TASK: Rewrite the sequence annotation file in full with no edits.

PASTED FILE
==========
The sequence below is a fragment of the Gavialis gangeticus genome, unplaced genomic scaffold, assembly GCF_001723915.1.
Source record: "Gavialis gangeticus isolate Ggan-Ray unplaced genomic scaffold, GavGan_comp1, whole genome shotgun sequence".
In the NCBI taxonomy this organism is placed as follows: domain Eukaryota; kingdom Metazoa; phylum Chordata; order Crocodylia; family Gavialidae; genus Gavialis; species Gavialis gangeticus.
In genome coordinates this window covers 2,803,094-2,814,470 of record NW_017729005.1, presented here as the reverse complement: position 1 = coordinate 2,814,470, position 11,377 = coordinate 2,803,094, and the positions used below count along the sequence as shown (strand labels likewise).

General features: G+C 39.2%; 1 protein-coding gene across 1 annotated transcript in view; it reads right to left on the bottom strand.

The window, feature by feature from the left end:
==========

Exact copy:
The sequence below is a fragment of the Gavialis gangeticus genome, unplaced genomic scaffold, assembly GCF_001723915.1.
Source record: "Gavialis gangeticus isolate Ggan-Ray unplaced genomic scaffold, GavGan_comp1, whole genome shotgun sequence".
In the NCBI taxonomy this organism is placed as follows: domain Eukaryota; kingdom Metazoa; phylum Chordata; order Crocodylia; family Gavialidae; genus Gavialis; species Gavialis gangeticus.
In genome coordinates this window covers 2,803,094-2,814,470 of record NW_017729005.1, presented here as the reverse complement: position 1 = coordinate 2,814,470, position 11,377 = coordinate 2,803,094, and the positions used below count along the sequence as shown (strand labels likewise).

General features: G+C 39.2%; 1 protein-coding gene across 1 annotated transcript in view; it reads right to left on the bottom strand.

The window, feature by feature from the left end: